• “I’m a respected member of my community.”
  • “If I drink while cooking dinner, it’s no one’s business but mine.”

Regardless of your standing, your age or your socioeconomic status, alcoholism, and addiction are issues for all ages. 

 

14. Pretending and Placating to Avoid

 

This defense is difficult to spot sometimes. People look like they’re listening, and may even agree with you, but underneath that seeming willingness is often other attitudes.

  • “I’ll just look like I’m listening; I’ll let them get it off their chest, and then go on about my merry way.”
  • “I see your point, and I’m going to do whatever you tell me to do.”

(Then you do whatever it is that you wanted to do besides following the directions.)

The thinking that accompanies pretending and placating is: 

  • ‘I hoped that worked, and they will move on to someone else in the group that needs help. Once you are off my back, I will feel so relieved that I will forget what I promised to do.’
  • ‘Glad they believed me; I have always been good at pulling the wool over someone’s eyes, and here are, trained counselors.’
  • ‘I will show them, I will say one thing, and then do what I want to do.’

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15. Scared Sobriety

 

  • “I know I cannot drink/use or act this way ever again because I will get sick and die.”
  • “These consequences will scare me into recovery.”
  •  “I know that I am afraid of my addiction now, and I know that I will never drink or use again.”
  •  “I do not need to do any other type of recovery work, as this fear will do it all.”

Many people use drugs and alcohol to bolster themselves and overcome their fears. Therefore, making fear the motivating factor for your recovery seems contradictory, doesn’t it? Yet, people will claim that fear can keep them sober. Rarely does that work. 

 

Dropping the Facades and Seeing Your Past

 

Have you ever used these excuses when someone brings up your substance use? I understand why you have; denial, avoiding, rationalizing, and justification protects you from embarrassment and exposure. 

However, that means that as long as you are operating from any of these excuses, you cannot make necessary changes. You’ll continue to see your life from a limited perspective. With a change in attitude, and a willingness to break through your excuses and stop avoiding, you can find a new reality in recovery.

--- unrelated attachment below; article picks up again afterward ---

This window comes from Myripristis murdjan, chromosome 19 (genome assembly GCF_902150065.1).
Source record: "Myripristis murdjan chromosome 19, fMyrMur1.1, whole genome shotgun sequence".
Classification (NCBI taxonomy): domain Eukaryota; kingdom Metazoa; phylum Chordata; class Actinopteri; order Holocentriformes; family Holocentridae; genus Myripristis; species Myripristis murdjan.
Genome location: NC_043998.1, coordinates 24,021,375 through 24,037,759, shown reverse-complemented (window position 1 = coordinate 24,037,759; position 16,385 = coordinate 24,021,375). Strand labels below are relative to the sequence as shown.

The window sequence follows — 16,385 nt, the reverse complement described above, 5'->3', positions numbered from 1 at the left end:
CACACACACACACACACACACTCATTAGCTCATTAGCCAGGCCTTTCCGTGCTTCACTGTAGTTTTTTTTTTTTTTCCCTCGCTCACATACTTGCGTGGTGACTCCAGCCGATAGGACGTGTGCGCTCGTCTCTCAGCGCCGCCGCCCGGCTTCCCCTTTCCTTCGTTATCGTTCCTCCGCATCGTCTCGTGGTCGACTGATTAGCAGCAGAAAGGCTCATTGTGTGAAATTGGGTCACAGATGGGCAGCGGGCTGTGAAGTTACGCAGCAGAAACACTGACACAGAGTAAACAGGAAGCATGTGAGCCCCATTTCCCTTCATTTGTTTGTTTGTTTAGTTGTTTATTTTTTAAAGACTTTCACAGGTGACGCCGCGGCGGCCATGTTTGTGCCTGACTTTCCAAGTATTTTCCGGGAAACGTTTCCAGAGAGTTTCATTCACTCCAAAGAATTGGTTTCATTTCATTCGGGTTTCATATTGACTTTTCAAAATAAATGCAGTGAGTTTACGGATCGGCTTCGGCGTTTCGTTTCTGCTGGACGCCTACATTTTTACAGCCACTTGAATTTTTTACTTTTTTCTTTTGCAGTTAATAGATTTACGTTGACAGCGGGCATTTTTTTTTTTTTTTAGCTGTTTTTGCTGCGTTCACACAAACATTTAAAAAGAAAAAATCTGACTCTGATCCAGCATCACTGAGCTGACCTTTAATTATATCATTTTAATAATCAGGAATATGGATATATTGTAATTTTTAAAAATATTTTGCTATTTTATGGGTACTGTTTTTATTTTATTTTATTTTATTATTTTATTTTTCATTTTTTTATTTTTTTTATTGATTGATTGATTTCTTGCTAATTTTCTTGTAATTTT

Rather than feeling exposed when people try to penetrate the denial, view this as helpful and positive. It means they care. Click To Tweet

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When I Listened to Others

 

 

Thirty-one years ago, when I was the subject of an intervention, I had the good sense to listen for a change. For once, I heard the care and concern, not the condemnation. 

Recovery is looking at your life from alternative perspectives, and listening to what others say is their perception of your life. Click To Tweet 

When you honestly reflect on your past and your use, you will probably see that others are right. Being open to this may, in turn, allow you to find help, and you can drop those absurd excuses. 

 

 

 

Image: Hear, See, Speak 

Source: Mohammad Al Hoshan

 

From Addict 2 Advocate: Writing and Recovery Heals the Heart
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What lessons have you learned in your recovery that can help someone who is struggling with an issue? How has your life changed since you got into recovery? 
There’s someone out there  who needs your words of wisdom. Consider a guest post today. 
 
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1 thought on “15 Ways We Try to Avoid Our Addiction

  1. This article is excellent, and its timing is perfect for me, as I have lately been thinking about the need for
    vigilance in my recovery from Looking-Goodism. I’ve been imagining my life as a “wall” that is mine to “paint.”
    I’m supposed to check for “stains” as I go along, and remove them before painting, or the paint won’t stick.
    Shakespeare said, “The truth will out,” so it won’t work to ignore the stain or pretend it isn’t there. Neither will it
    work if I hide behind “head knowledge” or walls of words because my Higher Power wants that stain removed.
    Not pooh-poohed, not ignored, not painted over — removed — because, otherwise, it will only festers into
    emotional gangrene or fatal infection. So, I totally agree with the encouragement of this article, as would C.S.
    Lewis who said, “The wound will only be healed in the world where it was got.” It’s deep work, and I am grateful
    that I am willing to do it!